This can be subjective and is usually based on your perceived need. If you think you rarely need support or if you have someone doing the bulk of the support already, then an hourly plan might be best. However, we are a big advocate of the fixed monthly fee. Companies very often use more support than they think, that person doing the bulk of the support has a real job with a salary that they are being distracted from, and the fixed fee truly incentivizes the provider to keep problems from happening since they cannot bill more – and that’s a win/win for everyone. In an hourly relationship, the meter keeps running as long as problems exist. With that said, mPowered IT has both a fixed model and a blended model to meet any company’s needs.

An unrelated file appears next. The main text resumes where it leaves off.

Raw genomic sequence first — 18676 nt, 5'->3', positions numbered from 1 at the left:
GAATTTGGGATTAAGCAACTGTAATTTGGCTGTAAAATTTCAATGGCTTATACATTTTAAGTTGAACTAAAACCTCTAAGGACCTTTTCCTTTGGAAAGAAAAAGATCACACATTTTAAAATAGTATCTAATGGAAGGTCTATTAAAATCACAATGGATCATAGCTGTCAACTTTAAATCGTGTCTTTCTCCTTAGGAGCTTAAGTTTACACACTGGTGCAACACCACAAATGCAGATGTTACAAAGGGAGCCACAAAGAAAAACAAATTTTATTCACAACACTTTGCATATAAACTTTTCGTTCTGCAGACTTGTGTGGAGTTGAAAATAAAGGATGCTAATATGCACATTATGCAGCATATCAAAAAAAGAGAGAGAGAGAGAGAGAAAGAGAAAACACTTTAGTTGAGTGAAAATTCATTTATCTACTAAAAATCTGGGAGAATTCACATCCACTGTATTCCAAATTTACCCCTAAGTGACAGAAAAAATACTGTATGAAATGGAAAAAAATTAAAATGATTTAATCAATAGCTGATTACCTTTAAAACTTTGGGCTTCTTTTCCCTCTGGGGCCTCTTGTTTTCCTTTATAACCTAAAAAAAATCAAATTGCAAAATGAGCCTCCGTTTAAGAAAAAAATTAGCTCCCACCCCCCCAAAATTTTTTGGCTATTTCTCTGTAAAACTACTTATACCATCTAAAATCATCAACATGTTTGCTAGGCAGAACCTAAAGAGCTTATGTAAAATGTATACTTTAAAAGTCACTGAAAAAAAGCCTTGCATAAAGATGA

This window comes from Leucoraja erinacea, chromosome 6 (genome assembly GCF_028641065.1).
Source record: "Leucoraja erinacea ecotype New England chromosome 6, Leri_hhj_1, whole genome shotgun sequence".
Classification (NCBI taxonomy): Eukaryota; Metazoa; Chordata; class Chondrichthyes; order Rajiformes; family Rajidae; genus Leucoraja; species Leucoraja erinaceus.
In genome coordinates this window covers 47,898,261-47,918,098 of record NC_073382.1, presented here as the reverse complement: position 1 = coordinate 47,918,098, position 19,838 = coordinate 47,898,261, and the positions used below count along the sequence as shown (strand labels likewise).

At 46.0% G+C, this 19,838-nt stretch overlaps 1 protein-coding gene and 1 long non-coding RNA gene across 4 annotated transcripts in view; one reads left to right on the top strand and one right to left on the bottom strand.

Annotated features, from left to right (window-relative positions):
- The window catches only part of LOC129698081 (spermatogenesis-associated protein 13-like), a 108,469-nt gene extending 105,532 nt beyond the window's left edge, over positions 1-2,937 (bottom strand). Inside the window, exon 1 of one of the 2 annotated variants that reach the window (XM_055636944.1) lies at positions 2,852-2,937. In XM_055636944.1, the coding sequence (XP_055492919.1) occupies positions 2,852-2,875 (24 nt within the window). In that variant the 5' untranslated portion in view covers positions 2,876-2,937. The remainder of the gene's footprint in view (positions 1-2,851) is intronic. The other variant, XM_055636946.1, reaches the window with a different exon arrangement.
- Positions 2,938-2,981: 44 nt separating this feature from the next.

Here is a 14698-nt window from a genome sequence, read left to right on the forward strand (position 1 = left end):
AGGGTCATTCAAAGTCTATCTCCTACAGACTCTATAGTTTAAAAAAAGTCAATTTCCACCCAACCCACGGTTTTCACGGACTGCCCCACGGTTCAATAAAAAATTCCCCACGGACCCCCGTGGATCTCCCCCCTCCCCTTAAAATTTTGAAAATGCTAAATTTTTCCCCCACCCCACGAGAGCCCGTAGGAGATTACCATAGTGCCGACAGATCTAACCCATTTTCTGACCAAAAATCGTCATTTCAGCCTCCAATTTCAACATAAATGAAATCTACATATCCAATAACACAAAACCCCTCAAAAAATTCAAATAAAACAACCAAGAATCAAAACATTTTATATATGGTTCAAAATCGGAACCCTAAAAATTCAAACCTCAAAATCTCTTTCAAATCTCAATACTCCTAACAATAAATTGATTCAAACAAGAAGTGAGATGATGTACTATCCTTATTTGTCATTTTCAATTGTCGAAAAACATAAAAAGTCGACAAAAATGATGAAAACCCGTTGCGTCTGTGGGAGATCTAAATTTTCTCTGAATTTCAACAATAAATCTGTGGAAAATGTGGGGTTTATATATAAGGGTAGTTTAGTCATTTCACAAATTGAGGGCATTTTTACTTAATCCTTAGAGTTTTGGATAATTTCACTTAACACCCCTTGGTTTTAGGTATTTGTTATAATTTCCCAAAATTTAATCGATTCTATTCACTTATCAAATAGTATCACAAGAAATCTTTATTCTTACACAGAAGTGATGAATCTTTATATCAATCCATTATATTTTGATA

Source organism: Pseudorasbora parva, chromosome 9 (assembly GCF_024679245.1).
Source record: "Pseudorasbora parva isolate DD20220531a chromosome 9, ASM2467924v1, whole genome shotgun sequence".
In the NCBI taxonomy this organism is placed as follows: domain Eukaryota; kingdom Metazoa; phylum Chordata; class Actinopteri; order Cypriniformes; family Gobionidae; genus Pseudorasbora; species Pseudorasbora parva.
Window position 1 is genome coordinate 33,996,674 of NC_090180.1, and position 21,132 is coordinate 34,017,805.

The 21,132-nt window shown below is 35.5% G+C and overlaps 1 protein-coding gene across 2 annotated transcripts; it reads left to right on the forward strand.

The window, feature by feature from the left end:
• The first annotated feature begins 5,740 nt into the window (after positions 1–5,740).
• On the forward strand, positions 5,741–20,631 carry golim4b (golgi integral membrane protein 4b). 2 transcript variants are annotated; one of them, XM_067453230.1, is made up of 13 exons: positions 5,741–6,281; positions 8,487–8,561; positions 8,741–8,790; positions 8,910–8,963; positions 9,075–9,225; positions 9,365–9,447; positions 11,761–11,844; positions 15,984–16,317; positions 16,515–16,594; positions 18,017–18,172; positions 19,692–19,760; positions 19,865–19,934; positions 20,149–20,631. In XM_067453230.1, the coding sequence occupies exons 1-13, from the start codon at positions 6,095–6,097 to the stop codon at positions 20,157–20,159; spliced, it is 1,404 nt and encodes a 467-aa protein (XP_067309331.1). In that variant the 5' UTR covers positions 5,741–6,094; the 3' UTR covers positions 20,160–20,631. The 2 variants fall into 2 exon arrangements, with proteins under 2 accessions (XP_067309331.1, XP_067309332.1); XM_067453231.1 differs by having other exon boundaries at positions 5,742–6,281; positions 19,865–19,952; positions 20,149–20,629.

How much does it cost?
Pricing can vary quite a bit from one provider to the next because of all that might be included. You always want to be sure you are comparing apples to apples when comparing price. The other thing that comes in to play is the size of your company. The more computers/users to be supported for example, the lower the per user fee. This can range from $35 per computer/user to as high as over $100, again depending on what is included. For servers, we have seen as low as $125 to as high as $275 per server.
Is the pricing all-inclusive?